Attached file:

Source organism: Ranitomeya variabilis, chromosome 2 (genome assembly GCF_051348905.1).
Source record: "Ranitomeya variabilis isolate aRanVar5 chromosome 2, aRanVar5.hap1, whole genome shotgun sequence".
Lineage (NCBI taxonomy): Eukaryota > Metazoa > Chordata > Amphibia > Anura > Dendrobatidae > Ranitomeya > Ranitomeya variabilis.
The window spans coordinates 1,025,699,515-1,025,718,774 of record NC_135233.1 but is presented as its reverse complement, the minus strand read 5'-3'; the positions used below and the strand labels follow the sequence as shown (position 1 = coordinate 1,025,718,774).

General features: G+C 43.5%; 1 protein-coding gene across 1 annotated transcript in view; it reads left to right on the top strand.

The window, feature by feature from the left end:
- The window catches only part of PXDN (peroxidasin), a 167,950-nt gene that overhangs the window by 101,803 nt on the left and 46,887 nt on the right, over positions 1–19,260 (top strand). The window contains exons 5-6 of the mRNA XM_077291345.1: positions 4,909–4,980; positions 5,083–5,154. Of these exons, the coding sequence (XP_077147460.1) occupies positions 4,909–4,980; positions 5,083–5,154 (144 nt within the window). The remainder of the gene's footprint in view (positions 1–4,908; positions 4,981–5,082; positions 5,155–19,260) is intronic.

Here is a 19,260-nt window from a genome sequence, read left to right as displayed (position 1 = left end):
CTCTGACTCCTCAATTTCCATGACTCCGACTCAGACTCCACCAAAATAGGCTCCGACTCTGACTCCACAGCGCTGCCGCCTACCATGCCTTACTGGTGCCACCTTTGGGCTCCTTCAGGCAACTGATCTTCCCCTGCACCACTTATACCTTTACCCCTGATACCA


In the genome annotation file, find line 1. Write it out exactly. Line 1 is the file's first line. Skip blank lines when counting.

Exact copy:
Source organism: Ranitomeya variabilis, chromosome 2 (genome assembly GCF_051348905.1).